Visit London ties its reinvention to the Web


LONDON -- The British capital has a new outlook on tourism promotion, thanks to a revamped tourist board that's both flush with cash and busy reinventing how the destination markets itself.

Visit London, known until last July as the London Tourist Board and Convention Bureau, used the recent World Travel Market show here to trumpet its latest efforts, including new booking capabilities at its Web site; a marketing division of London into five subregions; increased co-marketing efforts with private concerns; continued efforts to grow niche business; and a new corporate look.

All this -- including a Visit London booth at the show six times the size of previous incarnations -- was made possible by some $34 million in promotion funds furnished by Mayor Ken Livingstone, who this year rededicated his administration's commitment to tourism.

The organization's new name was taken from its longstanding Web address, while its streamlined logo was commissioned to project an "instantly recognizable, highly readable and versatile" market identity.

Online opportunities

At World Travel Market, Visit London debuted accommodations booking functionality at its redesigned Web site -- targeted for now to U.K. and European visitors -- that offers consumers a "best-price guarantee" on direct reservations at a range of two- to five-star properties across the city.

Deputy chief executive Sandra Elliott said Visit London isn't turning its back on travel agents but instead is simply addressing new market realities with complementary efforts.

"We recognize that large numbers of long-haul travelers will book through travel agencies, and we want to work with operators and agents; there's no question of moving away from that model," she said.

"But we also recognize that there's a growing body of consumers who are able and want to make their own reservations online," Elliott added.

Online bookability of discount accommodations rates enables Visit London to address that need, she noted, as well as to tackle the common perception of the London hotel stay as an overly expensive proposition.

Other new booking options at the site include theater and events tickets and restaurant reservations. A full rollout of online booking capability from the U.S. is planned for the spring.

While busy making an all-in-one, citywide booking and information resource, Visit London also is engaged in diversification, dividing London into more easily marketed -- and digested -- tourism subregions: north, south, east, west and central.

For example, showgoers at World Travel Market found a "New London" stand jointly occupied by suppliers from South Bank/Bankside (also marketed as Riverside London), the Pool of London and East London.

Each region publishes maps, guidebooks and Web sites highlighting area attractions.

"We have responsibility for marketing London in its entirety, but we're also trying to make it more manageable and meaningful in promotional terms," said Elliott.

"But we're not forcing [suppliers] into identifying with the subregions, as there are some products that are pan-London or would not fit neatly into a particular subregion."

Niche moves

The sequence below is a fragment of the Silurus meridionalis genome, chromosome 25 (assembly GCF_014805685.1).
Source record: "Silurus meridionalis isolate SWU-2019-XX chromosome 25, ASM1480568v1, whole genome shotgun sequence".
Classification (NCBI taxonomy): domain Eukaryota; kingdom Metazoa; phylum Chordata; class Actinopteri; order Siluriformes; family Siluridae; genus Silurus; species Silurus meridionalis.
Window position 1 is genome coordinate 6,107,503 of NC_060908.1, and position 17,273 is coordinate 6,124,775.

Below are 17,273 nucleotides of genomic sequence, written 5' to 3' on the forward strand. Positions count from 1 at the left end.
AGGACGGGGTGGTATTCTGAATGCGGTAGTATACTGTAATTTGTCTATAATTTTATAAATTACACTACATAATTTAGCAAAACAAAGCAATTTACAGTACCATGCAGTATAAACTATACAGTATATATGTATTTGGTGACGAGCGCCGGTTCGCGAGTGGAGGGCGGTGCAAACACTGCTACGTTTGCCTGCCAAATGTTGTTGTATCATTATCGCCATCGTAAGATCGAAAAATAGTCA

Another area of diversification for Visit London is an ongoing focus on niche markets, including business/incentives travelers, gays and lesbians, and, of late, luxury vacationers.

To wit, sales reps at the new Visit London booth at World Travel Market were busy handing out copies of the latest editions of the Incentive London and Gay London guides.

"Mainstream leisure continues to be an enormously important market, but over and above that, there are a number of niches that we're developing," said Elliott, stressing the economic impact of business and alternative lifestyle travelers.

But luxury looks to be the next big niche -- particularly from the U.S. East Coast, which Visit London is scouting out as the latest short-break and weekend-stay source market for "very well-heeled, cash-rich and time-poor" customers, Elliott said.

"There's certainly a shift, particularly after 9/11, to grasp the moment," she said. "From the East Coast, London is a five- to six-hour flight, doable for a weekend, and you can pack in an awful lot in three days here.

"We're developing some mechanisms to reach those people, determine what sort of messages they want to hear about London, how we should be addressing them and through which channels, as well as who might be the partners or allies we might line up in order to deliver that," Elliott added.

One way, it turns out, is to co-market with mass media, such as the movie industry. Visit London debuted a film-fan map highlighting spots seen in the movie "Love Actually," which was filmed in the city.

The free map -- which features 24 churches, squares, museums, streets, shops and other locales film fans might like to visit -- is the first in a planned series of such ventures.

Visit London also is making much of its public/private partnership with local visitor pass purveyor Leisure Pass Group, which sells the high-tech, all-in-one London Pass discount card, and -- as of January -- the similar London Business Card for visitors in the city on business.

The passes "tackle value and convenience [concerns], and we know those are the buttons we need to keep pushing, particularly for short-break visitors who want to maximize their time in London," Elliott said.

For more on Visit London, log on to or contact VisitBritain at (800) 462-2748.

To contact reporter Kenneth Kiesnoski, send e-mail to [email protected].

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